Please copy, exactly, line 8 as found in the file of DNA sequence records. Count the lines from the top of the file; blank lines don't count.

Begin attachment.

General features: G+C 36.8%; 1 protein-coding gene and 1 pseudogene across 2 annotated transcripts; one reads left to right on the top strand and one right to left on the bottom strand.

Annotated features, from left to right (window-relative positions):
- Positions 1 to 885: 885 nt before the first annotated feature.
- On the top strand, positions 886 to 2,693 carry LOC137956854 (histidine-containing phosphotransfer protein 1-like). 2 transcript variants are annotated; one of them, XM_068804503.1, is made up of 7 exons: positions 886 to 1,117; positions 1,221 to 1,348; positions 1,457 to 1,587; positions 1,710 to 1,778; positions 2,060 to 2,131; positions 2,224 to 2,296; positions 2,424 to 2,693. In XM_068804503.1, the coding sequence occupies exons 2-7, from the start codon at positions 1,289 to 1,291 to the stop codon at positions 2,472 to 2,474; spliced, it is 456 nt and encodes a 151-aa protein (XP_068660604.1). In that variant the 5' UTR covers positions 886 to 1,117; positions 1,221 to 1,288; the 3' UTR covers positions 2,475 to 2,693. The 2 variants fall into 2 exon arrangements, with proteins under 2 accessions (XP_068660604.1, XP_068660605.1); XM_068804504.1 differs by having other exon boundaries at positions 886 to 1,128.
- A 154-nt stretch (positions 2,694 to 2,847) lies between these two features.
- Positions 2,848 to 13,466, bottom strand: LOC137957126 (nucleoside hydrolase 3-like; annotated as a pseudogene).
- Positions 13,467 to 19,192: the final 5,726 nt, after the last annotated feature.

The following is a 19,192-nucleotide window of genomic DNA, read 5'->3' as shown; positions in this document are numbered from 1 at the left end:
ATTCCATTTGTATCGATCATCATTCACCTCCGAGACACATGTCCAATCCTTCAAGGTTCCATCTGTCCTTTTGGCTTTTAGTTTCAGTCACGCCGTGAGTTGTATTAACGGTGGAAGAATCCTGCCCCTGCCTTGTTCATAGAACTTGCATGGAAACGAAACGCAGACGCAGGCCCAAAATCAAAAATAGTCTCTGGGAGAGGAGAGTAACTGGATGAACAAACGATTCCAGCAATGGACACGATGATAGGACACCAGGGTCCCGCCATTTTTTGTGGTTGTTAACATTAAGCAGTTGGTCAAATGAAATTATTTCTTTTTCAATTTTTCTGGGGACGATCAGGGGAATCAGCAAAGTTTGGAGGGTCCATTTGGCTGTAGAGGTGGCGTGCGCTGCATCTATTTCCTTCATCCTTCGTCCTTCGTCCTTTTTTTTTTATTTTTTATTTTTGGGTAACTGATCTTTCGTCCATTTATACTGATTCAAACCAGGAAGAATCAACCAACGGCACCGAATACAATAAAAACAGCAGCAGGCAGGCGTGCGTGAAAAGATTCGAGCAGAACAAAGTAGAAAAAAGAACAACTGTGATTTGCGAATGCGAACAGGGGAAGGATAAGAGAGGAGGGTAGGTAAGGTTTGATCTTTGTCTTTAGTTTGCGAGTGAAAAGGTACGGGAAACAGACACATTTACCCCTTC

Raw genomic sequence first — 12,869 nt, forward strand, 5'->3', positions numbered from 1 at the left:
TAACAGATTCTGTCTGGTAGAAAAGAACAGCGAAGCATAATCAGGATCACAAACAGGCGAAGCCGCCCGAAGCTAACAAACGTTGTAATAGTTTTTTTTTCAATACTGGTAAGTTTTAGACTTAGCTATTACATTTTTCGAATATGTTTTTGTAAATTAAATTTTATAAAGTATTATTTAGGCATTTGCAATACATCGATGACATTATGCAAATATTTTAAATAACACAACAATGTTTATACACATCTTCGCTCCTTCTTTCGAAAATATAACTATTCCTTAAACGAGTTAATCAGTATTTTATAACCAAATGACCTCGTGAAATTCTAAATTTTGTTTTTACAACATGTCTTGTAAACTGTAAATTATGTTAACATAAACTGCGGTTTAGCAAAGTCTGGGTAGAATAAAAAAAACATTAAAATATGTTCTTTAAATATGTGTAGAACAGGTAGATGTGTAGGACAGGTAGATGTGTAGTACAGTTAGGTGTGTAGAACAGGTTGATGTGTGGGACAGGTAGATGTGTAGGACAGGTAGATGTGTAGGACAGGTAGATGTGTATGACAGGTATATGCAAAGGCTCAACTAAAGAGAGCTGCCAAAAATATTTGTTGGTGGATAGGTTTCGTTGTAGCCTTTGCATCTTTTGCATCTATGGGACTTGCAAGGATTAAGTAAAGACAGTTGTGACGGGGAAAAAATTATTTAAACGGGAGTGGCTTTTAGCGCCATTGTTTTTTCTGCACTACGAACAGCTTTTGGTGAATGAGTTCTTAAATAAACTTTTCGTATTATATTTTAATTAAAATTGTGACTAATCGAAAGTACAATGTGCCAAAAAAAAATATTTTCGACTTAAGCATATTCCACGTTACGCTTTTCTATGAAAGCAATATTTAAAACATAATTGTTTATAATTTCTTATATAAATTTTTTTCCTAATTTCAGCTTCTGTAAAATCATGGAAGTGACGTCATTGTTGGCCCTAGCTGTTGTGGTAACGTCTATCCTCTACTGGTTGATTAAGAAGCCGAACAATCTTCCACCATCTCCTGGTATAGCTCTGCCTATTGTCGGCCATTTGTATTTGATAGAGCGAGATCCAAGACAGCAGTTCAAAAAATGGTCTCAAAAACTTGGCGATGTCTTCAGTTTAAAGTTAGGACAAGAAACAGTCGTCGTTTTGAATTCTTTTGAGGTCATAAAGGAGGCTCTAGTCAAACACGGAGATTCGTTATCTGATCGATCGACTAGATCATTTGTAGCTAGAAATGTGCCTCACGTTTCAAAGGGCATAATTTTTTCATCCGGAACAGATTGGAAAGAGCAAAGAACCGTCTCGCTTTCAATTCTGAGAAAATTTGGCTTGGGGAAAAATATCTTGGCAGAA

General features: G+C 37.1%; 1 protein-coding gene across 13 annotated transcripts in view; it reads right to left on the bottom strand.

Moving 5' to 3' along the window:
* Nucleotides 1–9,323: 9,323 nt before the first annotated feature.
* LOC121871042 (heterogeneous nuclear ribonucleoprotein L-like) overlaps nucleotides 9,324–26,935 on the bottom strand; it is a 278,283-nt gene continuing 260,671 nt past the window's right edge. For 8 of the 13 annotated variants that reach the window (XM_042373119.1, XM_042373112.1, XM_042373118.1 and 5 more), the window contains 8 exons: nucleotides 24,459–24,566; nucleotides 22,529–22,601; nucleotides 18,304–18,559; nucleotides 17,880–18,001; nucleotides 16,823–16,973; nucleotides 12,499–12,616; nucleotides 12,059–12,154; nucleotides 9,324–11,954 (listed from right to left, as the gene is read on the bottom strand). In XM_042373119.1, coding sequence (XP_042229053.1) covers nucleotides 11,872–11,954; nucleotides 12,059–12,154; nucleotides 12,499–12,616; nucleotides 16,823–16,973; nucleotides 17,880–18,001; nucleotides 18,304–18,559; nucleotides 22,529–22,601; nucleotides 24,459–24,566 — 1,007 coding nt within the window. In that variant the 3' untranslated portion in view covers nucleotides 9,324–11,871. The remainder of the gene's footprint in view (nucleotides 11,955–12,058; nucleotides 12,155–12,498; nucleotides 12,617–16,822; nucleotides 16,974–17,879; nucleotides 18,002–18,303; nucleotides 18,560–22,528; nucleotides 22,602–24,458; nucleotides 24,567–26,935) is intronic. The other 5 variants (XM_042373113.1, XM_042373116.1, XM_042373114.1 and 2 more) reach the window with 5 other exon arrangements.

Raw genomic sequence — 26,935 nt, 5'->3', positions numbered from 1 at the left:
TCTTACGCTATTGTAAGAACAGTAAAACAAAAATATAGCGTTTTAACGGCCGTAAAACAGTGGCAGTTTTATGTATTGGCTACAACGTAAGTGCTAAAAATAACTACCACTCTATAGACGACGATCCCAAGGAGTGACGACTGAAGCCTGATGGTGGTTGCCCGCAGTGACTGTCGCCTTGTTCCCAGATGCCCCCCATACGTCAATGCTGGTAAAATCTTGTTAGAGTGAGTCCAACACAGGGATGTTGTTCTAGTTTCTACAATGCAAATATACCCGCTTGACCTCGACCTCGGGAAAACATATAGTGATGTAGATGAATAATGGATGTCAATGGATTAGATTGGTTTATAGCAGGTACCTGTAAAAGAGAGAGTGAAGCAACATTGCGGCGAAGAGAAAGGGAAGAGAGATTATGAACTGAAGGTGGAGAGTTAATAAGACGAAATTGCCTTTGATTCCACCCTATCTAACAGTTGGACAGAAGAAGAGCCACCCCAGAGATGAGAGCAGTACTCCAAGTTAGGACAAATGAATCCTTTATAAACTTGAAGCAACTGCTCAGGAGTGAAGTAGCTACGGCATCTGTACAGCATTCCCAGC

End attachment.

The following is a 19,192-nucleotide window of genomic DNA, read 5'->3' as shown; positions in this document are numbered from 1 at the left end: